I'm working on a PID-controlled barn door tracker mount for astrophotography in an isosceles configuration: Isosceles configuration barn door tracker

For those not familiar, the purpose of the barn door tracker is to compensate for the rotation of the earth during astrophotography. The axis of rotation of the tracker is aligned with Polaris, and the upper arm of the tracker rotates about that axis once in a sidereal day (approximately once per 24 hours). So the movement is very slow, but not unnoticeable.

A lot of people use a curved bolt configuration to make it so you can simply set the motor at a constant rate of rotation and get a constant angular rate, but I don't like the inability to address sources of error with that configuration. Instead, I would like to use PID control.

My motivation is both for a fun project, but also to create something that is more accurate than a curved-bolt configuration and cheaper than entry-level equatorial mounts. Ignoring the cost of microcontrollers, I'm aiming to have the entire setup cost less than $120. If I can't make it for that cheap, then I might as well get a professionally-made mount.

I've been looking at different methods of getting angular feedback, and I'm most interested in two: encoder and accelerometer. An encoder would be fairly easy to implement in code and resolution could be influenced by hardware. However, a quadrature encoder would use up almost half of my budget, and I'm skeptical of using just an incremental encoder, in case my PID tuning is off. Not to mention I would have to implement an additional way to home the tracker.

After playing around with an app that lets me see the sensor outputs on my smartphone, I wondered whether an accelerometer might be a cheap alternative. There are plenty of sensors that are USB or Arduino-compatible out of the box. My biggest concern, however, is that of accuracy. The angular change is only about half a degree per minute, but in the isosceles configuration, the rate of the motor must change accurately to maintain a constant angular speed. I need something that will be able to capture that slow of a change accurately.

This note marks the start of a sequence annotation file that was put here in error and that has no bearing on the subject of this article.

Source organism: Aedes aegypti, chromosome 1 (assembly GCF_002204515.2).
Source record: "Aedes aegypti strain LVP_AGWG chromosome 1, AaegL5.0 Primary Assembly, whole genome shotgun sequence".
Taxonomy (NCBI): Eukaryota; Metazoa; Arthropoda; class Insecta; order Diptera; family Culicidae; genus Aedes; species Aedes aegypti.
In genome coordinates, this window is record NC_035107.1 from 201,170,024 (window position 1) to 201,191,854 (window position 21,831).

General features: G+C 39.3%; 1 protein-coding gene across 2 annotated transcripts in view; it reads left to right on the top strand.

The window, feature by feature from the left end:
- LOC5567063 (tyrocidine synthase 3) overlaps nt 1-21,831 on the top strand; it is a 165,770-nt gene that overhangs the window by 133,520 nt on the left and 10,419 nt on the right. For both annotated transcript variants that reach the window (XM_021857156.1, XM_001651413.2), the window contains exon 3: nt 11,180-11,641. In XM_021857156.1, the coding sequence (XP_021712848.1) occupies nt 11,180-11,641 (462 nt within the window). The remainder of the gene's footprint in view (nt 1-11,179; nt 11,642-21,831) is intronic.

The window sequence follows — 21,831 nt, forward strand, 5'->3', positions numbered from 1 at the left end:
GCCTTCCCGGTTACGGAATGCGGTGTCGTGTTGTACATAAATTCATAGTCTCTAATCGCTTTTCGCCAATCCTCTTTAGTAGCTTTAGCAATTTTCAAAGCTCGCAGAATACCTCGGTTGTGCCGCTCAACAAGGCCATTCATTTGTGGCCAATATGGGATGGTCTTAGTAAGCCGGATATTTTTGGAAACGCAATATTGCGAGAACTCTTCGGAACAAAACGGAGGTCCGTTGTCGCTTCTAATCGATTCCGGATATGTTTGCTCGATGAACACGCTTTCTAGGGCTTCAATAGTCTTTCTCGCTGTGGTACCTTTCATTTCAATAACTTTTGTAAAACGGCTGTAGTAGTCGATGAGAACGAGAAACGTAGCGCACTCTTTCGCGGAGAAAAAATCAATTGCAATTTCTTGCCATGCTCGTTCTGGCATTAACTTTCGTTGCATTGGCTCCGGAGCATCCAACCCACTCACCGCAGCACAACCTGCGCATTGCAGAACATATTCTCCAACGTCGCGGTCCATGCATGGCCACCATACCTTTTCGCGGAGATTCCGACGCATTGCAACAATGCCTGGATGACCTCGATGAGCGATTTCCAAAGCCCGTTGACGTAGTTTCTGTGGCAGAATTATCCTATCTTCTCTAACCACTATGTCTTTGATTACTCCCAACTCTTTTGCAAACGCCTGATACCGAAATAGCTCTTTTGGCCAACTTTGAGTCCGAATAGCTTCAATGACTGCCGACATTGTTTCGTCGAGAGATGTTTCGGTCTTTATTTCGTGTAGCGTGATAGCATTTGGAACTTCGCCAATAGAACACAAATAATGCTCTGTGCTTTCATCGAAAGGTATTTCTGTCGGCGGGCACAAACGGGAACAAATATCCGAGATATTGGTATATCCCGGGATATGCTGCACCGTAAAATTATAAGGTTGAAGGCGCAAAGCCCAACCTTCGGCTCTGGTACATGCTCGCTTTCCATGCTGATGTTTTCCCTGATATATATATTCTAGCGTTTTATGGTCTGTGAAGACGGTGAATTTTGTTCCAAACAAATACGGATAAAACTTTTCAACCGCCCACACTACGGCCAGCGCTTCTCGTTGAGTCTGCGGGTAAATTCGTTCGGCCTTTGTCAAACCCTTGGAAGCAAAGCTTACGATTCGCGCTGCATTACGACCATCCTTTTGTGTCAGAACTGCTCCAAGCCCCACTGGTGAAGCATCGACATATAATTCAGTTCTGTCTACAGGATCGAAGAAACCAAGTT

I'm not a controls or robotics guy, so for all I know I'm completely missing some other component that might fit the bill. Any thoughts on the advantages or disadvantages of the sensors I've mentioned? Or places I might look for more affordable types of sensors?

  • The cheapest sensor that can measure angular displacement is the potentiometer. The plastic style has the best resolution but you will have to have some electronics experience to use the pot in a circuit (and a mechanical configuration) that is going to control a servomotor. I'm sure there are people already doing this kind of hack, just keep Google-ing until you find one you like. It would be a nice high school science project ! – William Hird Nov 7 at 22:18
  • I'm not sure what a controller loop would buy you here. A stepper motor and a reduction gear could easily give more accurate control of rotation than you could measure (i.e. one part in 10^4 or better). Since you know the geometry of the mechanism, you could calculate the variable speed required and use the Arduino to generate the motor control signals. – alephzero Nov 8 at 14:12
  • @alephzero That's precisely what I've seen one other person do. My thinking in using the controller loop was to allow the user to start the tracking cycle from any "non-home" position, for example, if an adjustment needed to be made on the camera it might be easier to start at a non-zero angle. If the system always can tell where it is, then there's no need to start it perfectly from home position. Then there's also the risk of the stepper motor skipping steps and not being conscious of that happening. It's been a while since I've used steppers though so I could be off-base in that concern. – Ryan Larson Nov 9 at 15:38

Since this application doesn't require continuous rotation, rather, it shuttles between limits, you can use a rotary potentiometer to provide angular feedback. Most 'standard' Pots have 270 degrees of rotation, so you would need to add some gearing - I'd recommend pulleys for this since the forces involved are very low, and you don't want backlash. Then simply set up the Pot as a divider, and use the analogue read pins to measure the voltage, and hence the rotation.

Have a watch of this video for an example of this theory being implemented: https://www.youtube.com/watch?v=3pYWLF8qw-g

Your Answer

 

By clicking "Post Your Answer", you acknowledge that you have read our updated terms of service, privacy policy and cookie policy, and that your continued use of the website is subject to these policies.

Not the answer you're looking for? Browse other questions tagged or ask your own question.